- It should contain a mix of letters, numbers, and symbols
Step 5: Save Changes
Click Save or Apply to confirm the changes.
Step 6: Reboot
Reboot your router, if necessary, to apply the changes.
Step 7: Log In
Connect all your wireless devices, select your new Wi-Fi SSID, and enter your new Wi-Fi password to complete the process.
Consider Upgrading From WPA2 to WPA3
WPA3 is the latest wireless security protocol that is designed to address some of the security weaknesses of WPA2. It includes features such as Simultaneous Authentication of Equal (SAE), the Dragonfly handshake, simplified setup, better IoT device security, and future proofing.
Even though WPA3 is the upgraded version of WPA2, this doesn’t mean that you have to immediately implement this upgrade. This will depend on your devices’ and network’s compatibility. You’ll have to check the documentation of your devices to see if they’re compatible. But in the meantime, WPA2 with a good firewall setting and antivirus software on your devices is pretty good security.
See the Best Antivirus Software
6 Differences Between WPA2 and WPA3
WPA3 provides improved security features compared to WPA2. However, it is important to note that not all devices and networks support WPA3, and upgrading can be unnecessary or impractical for all situations. Here are the differences between WPA2 and WPA3:
- Stronger encryption: WPA3 uses a stronger encryption algorithm (256-bit encryption) compared to WPA2 (128-bit encryption). This makes it more difficult for attackers to intercept and decrypt wireless traffic.
- Protection against brute force attacks: WPA3 uses SAE, a new authentication method that protects against attacks on the Wi-Fi network’s password. This makes it more difficult for attackers or anyone to guess or crack the password.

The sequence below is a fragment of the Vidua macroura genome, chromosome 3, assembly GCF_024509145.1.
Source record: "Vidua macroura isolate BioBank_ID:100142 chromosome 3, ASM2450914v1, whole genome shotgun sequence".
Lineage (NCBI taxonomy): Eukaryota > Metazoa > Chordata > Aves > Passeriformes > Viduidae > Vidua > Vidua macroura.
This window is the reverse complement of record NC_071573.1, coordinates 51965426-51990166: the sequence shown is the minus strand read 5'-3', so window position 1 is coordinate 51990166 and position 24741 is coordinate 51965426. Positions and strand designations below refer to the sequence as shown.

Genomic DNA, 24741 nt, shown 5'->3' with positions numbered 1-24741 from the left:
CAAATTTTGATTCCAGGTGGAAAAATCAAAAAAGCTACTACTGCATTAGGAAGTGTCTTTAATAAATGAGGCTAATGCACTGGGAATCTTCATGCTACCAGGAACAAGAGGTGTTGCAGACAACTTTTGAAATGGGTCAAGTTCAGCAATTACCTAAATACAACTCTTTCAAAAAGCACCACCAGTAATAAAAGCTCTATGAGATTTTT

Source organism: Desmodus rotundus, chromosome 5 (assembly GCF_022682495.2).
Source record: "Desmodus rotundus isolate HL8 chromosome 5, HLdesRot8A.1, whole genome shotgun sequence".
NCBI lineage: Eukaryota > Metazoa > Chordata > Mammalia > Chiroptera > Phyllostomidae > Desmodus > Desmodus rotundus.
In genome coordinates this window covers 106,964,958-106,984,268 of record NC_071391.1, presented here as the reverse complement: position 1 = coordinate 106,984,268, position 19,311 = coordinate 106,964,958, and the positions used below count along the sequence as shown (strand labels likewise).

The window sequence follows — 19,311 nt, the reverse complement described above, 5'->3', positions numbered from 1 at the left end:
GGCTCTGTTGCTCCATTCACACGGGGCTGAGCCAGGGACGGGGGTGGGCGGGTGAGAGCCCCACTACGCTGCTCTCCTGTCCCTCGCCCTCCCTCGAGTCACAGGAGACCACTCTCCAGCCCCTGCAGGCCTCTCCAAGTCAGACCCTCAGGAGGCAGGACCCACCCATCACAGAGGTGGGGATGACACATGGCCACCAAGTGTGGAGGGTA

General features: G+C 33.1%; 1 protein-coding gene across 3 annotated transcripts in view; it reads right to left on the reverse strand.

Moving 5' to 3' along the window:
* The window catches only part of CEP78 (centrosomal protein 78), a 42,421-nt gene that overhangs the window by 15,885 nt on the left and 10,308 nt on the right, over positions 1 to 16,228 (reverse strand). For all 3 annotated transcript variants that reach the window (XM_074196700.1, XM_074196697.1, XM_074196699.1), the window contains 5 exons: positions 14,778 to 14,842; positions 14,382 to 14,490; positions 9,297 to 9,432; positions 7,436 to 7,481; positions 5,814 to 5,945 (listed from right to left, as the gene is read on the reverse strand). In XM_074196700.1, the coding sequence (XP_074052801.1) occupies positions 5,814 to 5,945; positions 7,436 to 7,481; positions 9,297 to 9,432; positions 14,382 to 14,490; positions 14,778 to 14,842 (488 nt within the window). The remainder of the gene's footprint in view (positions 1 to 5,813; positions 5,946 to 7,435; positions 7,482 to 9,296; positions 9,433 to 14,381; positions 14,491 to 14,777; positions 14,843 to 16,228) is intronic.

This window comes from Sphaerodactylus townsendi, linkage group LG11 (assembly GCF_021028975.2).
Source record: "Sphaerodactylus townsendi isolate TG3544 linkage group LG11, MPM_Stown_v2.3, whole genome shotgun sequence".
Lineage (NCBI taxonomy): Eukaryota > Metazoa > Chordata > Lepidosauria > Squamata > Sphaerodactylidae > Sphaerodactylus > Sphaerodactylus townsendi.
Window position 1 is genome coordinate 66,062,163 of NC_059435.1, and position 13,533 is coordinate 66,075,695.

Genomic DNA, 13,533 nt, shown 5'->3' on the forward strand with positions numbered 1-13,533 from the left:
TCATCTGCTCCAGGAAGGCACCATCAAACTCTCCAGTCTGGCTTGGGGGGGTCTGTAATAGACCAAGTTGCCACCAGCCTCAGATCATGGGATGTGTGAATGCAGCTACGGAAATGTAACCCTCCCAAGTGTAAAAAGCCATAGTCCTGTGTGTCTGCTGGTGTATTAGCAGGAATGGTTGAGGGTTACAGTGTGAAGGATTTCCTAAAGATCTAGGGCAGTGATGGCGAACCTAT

- Protection against offline dictionary attacks: A new key exchange protocol called Dragonfly is used in WPA3, which protects against offline dictionary attacks, a password guessing attack. That’s a significant improvement over WPA2.
- Better IoT device security: WPA3 introduced Protected Management Frames (PMF), which provides better protection for IoT devices. PMF ensures that these devices are authenticated and encrypted even if they don’t support WPA3.
- Simplified setup: WPA3 includes a feature called Wi-Fi Easy Connect, which makes it easier to set up devices on a Wi-Fi network with the need for a password. This features QR code or Near Field Communications (NFC) to securely connect devices to the network.
- Improved security for public Wi-Fi: WPA3 introduces a feature called Opportunistic Wireless Encryption (OWE), which encrypts wireless traffic even if the user doesn’t enter a password or if the password is insecure.
Bottom Line: Configuring a Router to Use WPA2
WPA2 has been in use for about 20 years, which means that there are very few devices and routers left that don’t support the protocol. That’s pretty convenient, because it remains the default Wi-Fi security standard.
And if you’ve never done it, it’s kind of fun going into your Wi-Fi router admin panel, so even if you’re already on WPA2, it’s good to check the security settings in there anyway. You may find something that needs to be addressed.
If your devices and router support WPA3, by all means upgrade to that protocol. If not, WPA2 will do for now.
Read next: The Best Wi-Fi 6 Routers Secure and Fast Enough for Business
This updates a 2011 article by Eric Geier